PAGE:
Topic: General Studies 1 & 2:
- Effects of globalization on Indian society.
- Development processes and the development industry —the role of NGOs, SHGs, various groups and associations
Infodemic: the new challenge of COVID-19 pandemic
Covid-19, the respiratory disease caused by the new coronavirus, has spread to every continent except Antarctica. The crisis has also created the menace of infodemic.
Infodemic is a situation where there is an “overabundance” of information that makes it difficult for people to identify truthful and trustworthy sources from false or misleading one
How has COVID-19 impacted the use of Social Media?
- Enhanced Usage: Suspension of work during quarantine has left people to increasingly use Social media platforms both for entertainment and information.
- Nearly 400 million turn to a single messaging app- WhatsApp- for sharing news and stories
- More than 240 million are on Facebook and, often, using it as the predominant source of news,
- Lack of gate-kepers in Social Media: Traditional news had quality assurance, and editorial controls before publication and most of the content was created by professionals – which is lacking in social media
- Breeding ground for rumours: The above factors have become the perfecting setting for spread of misinformation some of which are- Bioweapons origins of the coronavirus (false); Bill Gates was behind it (false); UNICEF’s recommendations for warding off infection (unauthorised)
What are the consequences of spread of misinformation?
- Communalisation of Pandemics: The Tablighi-Jamaat in New Delhi which has emerged as hot spot for the pandemic has made anti-social elements to give the disease communal colour (Corona Jihad)
- Polarised public sphere: Increasing distrust among the communities
- Privileging of faith over science: Any news which speaks about a cure is believed.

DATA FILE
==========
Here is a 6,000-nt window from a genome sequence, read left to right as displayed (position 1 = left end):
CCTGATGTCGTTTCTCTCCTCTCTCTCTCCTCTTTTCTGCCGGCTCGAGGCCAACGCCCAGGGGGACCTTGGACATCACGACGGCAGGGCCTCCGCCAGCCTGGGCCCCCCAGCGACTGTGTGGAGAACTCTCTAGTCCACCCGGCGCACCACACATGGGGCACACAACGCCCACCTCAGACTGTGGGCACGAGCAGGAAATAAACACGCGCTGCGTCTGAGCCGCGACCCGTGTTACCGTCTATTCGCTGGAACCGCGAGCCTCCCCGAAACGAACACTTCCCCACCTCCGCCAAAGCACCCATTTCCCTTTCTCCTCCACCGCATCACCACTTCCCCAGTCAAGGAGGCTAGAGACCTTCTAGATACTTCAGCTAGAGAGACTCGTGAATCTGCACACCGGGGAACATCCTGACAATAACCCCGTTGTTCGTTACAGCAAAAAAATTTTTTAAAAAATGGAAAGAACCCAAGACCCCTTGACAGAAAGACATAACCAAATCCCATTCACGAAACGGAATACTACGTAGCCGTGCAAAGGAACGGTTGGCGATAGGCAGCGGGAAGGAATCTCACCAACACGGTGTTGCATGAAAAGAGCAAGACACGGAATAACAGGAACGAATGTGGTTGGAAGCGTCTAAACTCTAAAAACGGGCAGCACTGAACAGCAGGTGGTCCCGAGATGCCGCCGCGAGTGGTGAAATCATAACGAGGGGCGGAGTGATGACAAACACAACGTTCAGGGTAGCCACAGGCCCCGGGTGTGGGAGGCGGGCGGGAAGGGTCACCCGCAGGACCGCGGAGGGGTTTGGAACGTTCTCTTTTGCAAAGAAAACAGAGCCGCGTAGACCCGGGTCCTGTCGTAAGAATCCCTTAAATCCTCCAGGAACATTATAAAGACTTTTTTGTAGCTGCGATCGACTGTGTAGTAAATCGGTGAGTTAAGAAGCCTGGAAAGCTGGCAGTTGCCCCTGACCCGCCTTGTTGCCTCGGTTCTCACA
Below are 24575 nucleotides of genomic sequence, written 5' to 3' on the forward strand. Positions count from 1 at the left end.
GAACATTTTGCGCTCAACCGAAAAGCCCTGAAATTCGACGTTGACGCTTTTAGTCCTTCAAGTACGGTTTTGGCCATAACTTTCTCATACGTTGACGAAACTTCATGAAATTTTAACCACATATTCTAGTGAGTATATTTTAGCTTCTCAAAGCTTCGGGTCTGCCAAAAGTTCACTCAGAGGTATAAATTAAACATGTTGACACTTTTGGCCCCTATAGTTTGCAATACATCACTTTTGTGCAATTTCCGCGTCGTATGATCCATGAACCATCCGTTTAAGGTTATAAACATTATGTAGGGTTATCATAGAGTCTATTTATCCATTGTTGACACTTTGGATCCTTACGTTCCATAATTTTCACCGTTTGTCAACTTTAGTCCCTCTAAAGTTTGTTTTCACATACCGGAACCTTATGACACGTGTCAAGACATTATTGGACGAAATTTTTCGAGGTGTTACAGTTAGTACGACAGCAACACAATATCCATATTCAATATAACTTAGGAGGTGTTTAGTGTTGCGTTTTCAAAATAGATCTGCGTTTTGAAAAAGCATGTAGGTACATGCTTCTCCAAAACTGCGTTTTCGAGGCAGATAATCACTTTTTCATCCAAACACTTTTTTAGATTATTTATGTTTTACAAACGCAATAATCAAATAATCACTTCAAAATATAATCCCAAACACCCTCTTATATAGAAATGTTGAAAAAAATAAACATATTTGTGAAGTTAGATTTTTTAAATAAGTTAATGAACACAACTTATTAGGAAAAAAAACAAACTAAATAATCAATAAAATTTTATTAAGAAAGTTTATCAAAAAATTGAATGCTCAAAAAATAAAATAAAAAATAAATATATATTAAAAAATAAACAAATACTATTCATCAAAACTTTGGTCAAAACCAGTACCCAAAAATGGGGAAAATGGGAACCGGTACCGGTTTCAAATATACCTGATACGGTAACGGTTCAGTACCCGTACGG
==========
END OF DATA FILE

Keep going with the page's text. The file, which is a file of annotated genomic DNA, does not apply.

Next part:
- Nativist concerns are prioritised over global anxiety- which has strengthened conservative tendencies
- Contempt for scientific temper – where wrong behaviours can further propel the pandemic
- Spurs Panic behaviour in people – causing people to rush to markets for stockpiling their essential supplies
- Enhances anxiety among public: For instance, a 23-year-old man, suspected to be a patient of novel coronavirus infection, committed suicide by jumping from the seventh floor of Safdarjung Hospital in Delhi
- Law and order issues: People have attacked the health inspectors in certain places due to misplaced fears spread through social media
Actions taken by various agencies to fight infodemic
- Fact checking websites like Boom Live and Alt News, are continuously checking stories and verifying its truth.
- WHO has started their own myth busting page – “Coronavirus disease (COVID-19) advice for the public: Myth busters”, debunking the myths doing rounds in social media and educating the public with authentic and verified information.
- Proactive role by Social Media Platforms
- Google has created an SOS Alert on COVID-19 for the six official UN languages to make sure the first information the public receives is from the WHO website
- Facebook has promised to ban ads that promise “cures” for the Covid-19 virus.
- The Press Information Bureau has set up a portal for fact-checking issues related with the pandemic. It will also receive messages by email and send its response.
- Information Hygiene: Where people need to verify the information before sharing it to others.
- Information hygiene can be done by verifying it is from an authentic source, double checking with fact checking website, asking a doctor or an expert etc.
- Inform relevant authorities of the rumours being spread on social media platforms
- Investing in training people to understand the concept of information hygiene.
Connecting the dots:
- Do governments need to regulate the Social Media platforms to prevent the spread of misinformation?
- Justice B.N. Srikrishna Committee recommendation on data protection framework in India